When Life Burns to the Ground

I have been asked why I bought such an old camper. The reason is this: It’s nothing that cannot be taken apart and rebuilt into something better. It has a Mopar motor, which I know how to work on, and it’s old enough that I can find parts for it almost anywhere for next to nothing. But there’s something else….

Remember when Henry David Thoreau went to Walden to learn how to live? When life burns down, that’s really all you can do; learn to live again.

I got hired for a job working on an organic dairy in Tennessee. I’ll be milking and pasturing a herd of Brown Swiss cattle come next weekend. I’m almost afraid to say anything about it because it seems like every good thing in my life somehow goes to shit the more earnestly I want it. Nothing I love or long for is ever easy.

A micro-poly farm is a lifelong dream of mine, and this seems like the first good step forward since my husband left. I’m moving to the area where we had talked about retiring to in another twenty or thirty years by myself. I’m at a point where I think that waiting for “when” and “if” is silly, and maybe even counterproductive. I want to live in this camper, rebuild it, make it more efficient, make it a home, make soap, grow herbs, keep goats, and find a new life amongst the ashes of the old. Maybe in the process I will become a wife worth having…a lover worth missing. And, if I don’t, at least I will have spent my time wisely.

I bought a camper so old because there was nothing else. When your life burns to the ground, you find shelter where you can, and begin again. That’s what I’m doing.

…Tomorrow, after Sunday Mass with my friends Michelle and Father Erik at St. James the Greater Church in Ogden, Utah, I will begin the long drive to Tennessee and, GOD help me, if nothing goes wrong, I will arrive in Knox County Wednesday evening and begin looking for roses amongst the ashes.

I hope that this is the right thing.

A “New” Turtle Shell

Today I paid a thousand dollars for a 1976 Dodge Bougham motor home from a young park ranger in Huntsville, Utah, and walked away with a dream. One more thing I can cross off of my bucket list.

Tomorrow, it goes to the shop to get the vacuum seals replaced, and then I can get it passed for emissions. Yes, it’s a piece of crap, but it’s my piece of crap, and I can’t wait to start making it my own.

It’s a bittersweet acquisition, given that it’s a dream that my husband and I share, and he has chosen not to be here with me. But it’s also kind of poetic; the motor home is the same age that he is, and I get to rip its guts out and rebuild it into something new, without judgment. All of the disappointment, hurt and anger welling up within me can be poured into creating a new “home” within the shell of the old.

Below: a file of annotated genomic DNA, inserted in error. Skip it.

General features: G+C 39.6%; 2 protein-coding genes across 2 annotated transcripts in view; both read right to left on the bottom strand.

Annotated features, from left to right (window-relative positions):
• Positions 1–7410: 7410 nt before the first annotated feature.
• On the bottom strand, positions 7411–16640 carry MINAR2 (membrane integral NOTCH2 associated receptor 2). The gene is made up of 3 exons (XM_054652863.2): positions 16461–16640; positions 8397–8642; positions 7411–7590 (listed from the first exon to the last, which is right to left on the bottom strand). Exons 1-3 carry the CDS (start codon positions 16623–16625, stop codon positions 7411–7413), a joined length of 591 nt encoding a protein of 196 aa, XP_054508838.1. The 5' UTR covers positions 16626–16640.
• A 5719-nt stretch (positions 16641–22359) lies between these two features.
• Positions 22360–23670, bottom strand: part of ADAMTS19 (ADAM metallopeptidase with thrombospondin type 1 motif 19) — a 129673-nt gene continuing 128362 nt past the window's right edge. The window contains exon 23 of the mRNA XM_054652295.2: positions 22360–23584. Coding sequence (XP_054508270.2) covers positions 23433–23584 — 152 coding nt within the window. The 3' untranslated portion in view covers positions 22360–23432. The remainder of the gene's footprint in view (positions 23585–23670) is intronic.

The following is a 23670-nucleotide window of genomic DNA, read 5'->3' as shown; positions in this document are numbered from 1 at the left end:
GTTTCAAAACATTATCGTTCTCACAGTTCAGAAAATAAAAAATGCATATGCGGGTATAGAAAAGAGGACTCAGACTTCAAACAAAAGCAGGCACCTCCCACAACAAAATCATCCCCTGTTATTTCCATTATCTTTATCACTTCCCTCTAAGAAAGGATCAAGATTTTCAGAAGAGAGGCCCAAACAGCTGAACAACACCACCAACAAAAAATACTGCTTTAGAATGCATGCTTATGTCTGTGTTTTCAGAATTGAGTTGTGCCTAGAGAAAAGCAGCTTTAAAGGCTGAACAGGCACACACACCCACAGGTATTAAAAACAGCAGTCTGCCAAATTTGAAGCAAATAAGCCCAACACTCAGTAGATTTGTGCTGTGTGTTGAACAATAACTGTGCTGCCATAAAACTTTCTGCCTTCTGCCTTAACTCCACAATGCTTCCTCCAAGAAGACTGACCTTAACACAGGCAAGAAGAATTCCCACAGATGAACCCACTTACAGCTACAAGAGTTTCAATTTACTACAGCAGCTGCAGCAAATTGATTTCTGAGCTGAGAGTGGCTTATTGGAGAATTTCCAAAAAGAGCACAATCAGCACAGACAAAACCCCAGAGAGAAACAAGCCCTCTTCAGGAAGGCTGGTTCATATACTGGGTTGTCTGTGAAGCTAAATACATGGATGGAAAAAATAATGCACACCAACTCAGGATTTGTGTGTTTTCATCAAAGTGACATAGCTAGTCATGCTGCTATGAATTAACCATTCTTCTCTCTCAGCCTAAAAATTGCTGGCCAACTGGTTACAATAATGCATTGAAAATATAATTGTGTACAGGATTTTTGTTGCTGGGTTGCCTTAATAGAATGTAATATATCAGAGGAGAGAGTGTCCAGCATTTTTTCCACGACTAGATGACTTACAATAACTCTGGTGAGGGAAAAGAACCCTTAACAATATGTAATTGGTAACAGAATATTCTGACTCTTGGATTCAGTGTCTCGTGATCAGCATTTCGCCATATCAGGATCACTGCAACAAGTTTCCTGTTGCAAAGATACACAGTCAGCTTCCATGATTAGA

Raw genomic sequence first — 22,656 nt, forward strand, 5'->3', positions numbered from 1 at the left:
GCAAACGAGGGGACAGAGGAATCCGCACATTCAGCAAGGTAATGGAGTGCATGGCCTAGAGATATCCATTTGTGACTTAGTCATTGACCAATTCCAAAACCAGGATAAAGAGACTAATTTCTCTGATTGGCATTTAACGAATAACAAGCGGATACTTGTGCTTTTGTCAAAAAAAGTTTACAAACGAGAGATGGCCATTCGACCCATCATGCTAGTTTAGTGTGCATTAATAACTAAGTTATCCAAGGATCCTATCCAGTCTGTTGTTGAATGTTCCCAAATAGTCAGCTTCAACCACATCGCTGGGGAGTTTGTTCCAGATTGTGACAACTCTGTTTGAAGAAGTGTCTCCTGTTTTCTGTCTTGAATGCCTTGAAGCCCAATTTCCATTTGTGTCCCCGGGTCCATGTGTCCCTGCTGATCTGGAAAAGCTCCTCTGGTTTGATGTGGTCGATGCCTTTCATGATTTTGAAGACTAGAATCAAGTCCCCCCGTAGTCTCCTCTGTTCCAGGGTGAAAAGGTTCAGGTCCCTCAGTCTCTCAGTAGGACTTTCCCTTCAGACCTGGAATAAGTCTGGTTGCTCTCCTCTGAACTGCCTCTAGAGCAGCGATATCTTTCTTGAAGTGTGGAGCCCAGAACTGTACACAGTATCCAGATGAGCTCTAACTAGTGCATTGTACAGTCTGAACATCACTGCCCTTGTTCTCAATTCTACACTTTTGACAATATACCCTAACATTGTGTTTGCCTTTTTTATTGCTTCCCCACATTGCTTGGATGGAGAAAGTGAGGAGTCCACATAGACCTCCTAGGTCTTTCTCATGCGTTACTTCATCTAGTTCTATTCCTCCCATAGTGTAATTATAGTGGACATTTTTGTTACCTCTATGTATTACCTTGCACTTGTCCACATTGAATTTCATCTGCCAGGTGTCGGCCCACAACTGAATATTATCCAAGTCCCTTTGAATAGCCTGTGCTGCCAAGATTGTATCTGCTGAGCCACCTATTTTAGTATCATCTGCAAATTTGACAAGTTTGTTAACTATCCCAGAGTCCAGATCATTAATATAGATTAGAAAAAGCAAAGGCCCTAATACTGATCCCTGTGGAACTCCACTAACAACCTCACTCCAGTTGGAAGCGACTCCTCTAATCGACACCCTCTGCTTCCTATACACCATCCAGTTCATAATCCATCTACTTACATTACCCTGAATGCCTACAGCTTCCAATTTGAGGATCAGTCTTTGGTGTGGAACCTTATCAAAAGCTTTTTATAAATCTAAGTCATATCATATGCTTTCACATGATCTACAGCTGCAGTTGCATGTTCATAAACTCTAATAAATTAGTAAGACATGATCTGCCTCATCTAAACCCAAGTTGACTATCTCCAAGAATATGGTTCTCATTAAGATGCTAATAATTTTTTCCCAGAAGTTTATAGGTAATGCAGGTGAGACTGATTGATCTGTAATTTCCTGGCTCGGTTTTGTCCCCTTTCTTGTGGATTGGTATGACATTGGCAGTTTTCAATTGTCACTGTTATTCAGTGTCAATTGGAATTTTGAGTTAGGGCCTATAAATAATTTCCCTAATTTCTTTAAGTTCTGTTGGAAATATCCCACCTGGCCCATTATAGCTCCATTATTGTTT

It’s a good project for me. No rent, no house payments, no major bills but gas, oil changes and new tires.

I think I’m going to gypsify it. And it needs a name. It seriously needs a name. I’ll make a short video of it tomorrow,  and we’ll come up with a name. And maybe some new dreams.

In the meanwhile, I’m kind of distracted from the idea of killing myself today. It’s a good thing.

The Wedding Anniversary That Wasn’t

Today, August 3rd, was my wedding anniversary, and I spent it without my husband.

Other wives spend anniversaries alone because their husbands have gone to war, or are stuck on business in a far off city, longing to return home. I have no idea where my husband is, or if he will ever come back to me.

I spent my anniversary alone today because two weeks ago Sunday, my husband left me. No warning, no discussion, not even a fight. Just an email telling me that he was leaving, and one last “I love you.”

I have spent the past two weeks vascillating between tears, and sleepless, nauseating numbness, trying to discern how he thinks deserting me is loving. The day he left, I died inside, and then I fled. I just left everything. Nothing matters without him.

I understand how someone can die of a broken heart. I most definitely want to die. I have considered it at length. I have made plans that would make others cringe. But right now, in my heart of hearts, it’s an option. A good option. Living in the wake of being abandoned by the one person you trusted more than anyone else on earth is unbearably painful–like having a heavy, hot stone inside your chest that cannot be moved. It’s exhausting, and surreal, and leaves you with a sense of loneliness that cannot be described in any meaningful way. It has definitely made me question my faith, my purpose, my willingness to exist.

I spent my wedding anniversary alone today, and I want to die.

I love him so much, it has destroyed me.